Story of the Year

by Nathan Hamm on 1/12/2005 · 1 comment

Finally… Uzbekistan is producing peanut butter. For all the peanuts that are around, this makes tons of sense. I made peanut butter with a meat grinder, cottonseed oil, and loads of sugar with my host family in training. They were captivated and they loved it.

And, this is US aid money at work.

Whole story below.

Domestically produced peanut butter appears in Uzbekistan

12.01.2005 15:04

Chambil Yeryong`og`i LLC assisted peanut farmers to establish a peanut processing facility in the Kumkurgan district of Surkhandarya in southern Uzbekistan, with training and technical assistance from CHF International and Counterpart International.

Peanut butter, one the peanut products the company will produce, will be available from 15 January in grocery stores and markets throughout Uzbekistan.

Partial funding for this economic initiative was provided by USAID through the Community Action Investment Program (CAIP).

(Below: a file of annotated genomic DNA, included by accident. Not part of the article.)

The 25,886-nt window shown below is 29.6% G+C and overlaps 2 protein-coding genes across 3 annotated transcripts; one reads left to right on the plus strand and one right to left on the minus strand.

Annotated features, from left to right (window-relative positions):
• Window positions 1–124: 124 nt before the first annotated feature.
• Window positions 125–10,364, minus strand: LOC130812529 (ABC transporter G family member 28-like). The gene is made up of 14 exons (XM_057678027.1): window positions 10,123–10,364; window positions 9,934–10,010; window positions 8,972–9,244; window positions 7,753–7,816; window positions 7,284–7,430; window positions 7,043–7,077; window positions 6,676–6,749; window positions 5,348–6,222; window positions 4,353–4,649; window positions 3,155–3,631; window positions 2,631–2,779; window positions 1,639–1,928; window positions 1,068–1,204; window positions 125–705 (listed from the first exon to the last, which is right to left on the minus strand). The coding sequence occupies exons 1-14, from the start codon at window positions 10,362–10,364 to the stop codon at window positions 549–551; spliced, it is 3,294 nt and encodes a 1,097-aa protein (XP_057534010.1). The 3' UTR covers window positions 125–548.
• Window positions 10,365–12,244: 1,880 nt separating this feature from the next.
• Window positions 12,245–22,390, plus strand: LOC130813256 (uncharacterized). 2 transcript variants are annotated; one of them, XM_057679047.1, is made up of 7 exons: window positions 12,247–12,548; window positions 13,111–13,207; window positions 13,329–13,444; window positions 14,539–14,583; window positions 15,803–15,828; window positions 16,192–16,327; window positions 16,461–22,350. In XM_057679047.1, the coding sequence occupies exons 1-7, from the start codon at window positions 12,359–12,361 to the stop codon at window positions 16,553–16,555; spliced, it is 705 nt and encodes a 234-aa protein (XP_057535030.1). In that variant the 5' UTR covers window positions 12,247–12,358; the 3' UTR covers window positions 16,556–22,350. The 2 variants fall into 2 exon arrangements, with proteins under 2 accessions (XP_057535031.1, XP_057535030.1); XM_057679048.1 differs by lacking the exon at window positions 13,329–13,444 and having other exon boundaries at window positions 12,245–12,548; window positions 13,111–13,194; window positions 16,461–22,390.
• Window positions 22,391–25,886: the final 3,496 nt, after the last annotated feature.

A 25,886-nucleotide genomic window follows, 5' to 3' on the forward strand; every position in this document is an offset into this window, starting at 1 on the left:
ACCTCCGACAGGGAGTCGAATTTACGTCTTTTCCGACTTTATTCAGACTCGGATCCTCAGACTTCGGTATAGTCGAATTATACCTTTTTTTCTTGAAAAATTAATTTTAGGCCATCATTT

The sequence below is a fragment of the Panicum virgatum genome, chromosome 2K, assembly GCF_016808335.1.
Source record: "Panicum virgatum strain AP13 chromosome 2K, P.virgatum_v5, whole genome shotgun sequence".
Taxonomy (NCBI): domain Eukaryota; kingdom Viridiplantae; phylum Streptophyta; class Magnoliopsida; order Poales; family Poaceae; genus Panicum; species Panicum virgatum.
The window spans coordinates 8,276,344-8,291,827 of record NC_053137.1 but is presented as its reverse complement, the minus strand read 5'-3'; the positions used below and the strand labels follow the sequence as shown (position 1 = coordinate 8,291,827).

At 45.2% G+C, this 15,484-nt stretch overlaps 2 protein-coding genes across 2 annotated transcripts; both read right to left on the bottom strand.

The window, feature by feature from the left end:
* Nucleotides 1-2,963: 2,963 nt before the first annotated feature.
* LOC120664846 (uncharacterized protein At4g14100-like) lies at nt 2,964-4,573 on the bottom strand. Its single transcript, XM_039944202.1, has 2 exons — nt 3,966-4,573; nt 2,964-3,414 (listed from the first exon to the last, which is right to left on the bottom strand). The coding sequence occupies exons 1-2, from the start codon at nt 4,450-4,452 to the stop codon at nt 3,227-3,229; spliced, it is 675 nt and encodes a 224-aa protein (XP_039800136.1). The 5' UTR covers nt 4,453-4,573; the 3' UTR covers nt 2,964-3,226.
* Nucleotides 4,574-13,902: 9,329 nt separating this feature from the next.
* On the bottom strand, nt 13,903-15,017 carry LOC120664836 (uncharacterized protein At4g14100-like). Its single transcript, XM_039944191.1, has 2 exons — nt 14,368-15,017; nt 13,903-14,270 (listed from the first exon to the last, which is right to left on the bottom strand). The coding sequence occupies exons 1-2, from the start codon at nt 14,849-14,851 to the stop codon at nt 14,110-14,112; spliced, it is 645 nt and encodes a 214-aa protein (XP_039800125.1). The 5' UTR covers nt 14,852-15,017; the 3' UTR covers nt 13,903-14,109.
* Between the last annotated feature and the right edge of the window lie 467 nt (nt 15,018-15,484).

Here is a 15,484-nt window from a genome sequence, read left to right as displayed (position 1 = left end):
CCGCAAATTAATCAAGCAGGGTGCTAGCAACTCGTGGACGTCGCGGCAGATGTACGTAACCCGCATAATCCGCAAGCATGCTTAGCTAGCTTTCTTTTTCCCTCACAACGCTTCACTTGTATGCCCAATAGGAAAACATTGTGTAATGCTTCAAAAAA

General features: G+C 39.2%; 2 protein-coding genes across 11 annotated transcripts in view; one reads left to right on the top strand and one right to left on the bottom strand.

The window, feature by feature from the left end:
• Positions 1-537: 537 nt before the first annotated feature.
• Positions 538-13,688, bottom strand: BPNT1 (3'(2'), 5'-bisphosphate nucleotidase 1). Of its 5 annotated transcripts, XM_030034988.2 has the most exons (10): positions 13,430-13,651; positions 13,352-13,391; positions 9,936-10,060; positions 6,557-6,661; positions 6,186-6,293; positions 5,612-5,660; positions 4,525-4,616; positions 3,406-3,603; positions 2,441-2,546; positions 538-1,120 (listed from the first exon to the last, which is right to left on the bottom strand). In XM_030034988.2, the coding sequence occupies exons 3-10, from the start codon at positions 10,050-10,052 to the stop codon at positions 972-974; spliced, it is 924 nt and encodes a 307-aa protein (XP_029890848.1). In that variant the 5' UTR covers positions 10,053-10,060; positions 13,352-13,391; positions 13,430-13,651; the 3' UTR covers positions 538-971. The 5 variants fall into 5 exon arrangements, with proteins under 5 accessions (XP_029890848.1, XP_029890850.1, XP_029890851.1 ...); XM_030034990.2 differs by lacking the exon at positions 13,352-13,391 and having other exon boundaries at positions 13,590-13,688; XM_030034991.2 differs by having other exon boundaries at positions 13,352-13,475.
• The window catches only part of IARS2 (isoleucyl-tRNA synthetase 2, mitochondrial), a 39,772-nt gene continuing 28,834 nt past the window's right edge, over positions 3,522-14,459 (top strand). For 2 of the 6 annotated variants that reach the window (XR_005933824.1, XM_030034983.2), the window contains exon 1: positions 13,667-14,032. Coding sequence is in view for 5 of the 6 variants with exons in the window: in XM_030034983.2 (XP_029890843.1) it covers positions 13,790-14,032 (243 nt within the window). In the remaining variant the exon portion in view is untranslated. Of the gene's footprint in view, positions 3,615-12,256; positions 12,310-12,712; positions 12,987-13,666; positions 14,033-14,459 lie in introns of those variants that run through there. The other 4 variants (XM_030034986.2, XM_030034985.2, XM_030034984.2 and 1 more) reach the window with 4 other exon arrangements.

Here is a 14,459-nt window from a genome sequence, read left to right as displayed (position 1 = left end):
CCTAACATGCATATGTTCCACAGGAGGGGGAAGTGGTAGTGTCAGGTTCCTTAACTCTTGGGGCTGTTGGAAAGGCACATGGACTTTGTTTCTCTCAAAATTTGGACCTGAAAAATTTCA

The opening ceremony for the production facility was held in the community of Khurriyat on 12 January. The newly constructed facility meets international hygiene and technical equipment standards.
The Community Action Investment Program is a three-year project funded by the United States Agency for International Development (USAID). The program is focused on establishing democratic development systems in 72 communities in Southern Uzbekistan, where it is being implemented by CHF International in partnership with Counterpart International. CAIP works at the community level to develop democratic community leadership by assisting community members to improve local infrastructure and create jobs. As of December 2004, more than 430,000 community members have participated and benefited from CAIP.


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This post was written by...

– author of 2991 posts on 17_PersonNotFound.

Nathan is the founder and Principal Analyst for Registan, which he launched in 2003. He was a Peace Corps Volunteer in Uzbekistan 2000-2001 and received his MA in Central Asian Studies from the University of Washington in 2007. Since 2007, he has worked full-time as an analyst, consulting with private and government clients on Central Asian affairs, specializing in how socio-cultural and political factors shape risks and opportunities and how organizations can adjust their strategic and operational plans to account for these variables. More information on Registan's services can be found here, and Nathan can be contacted via Twitter or email.

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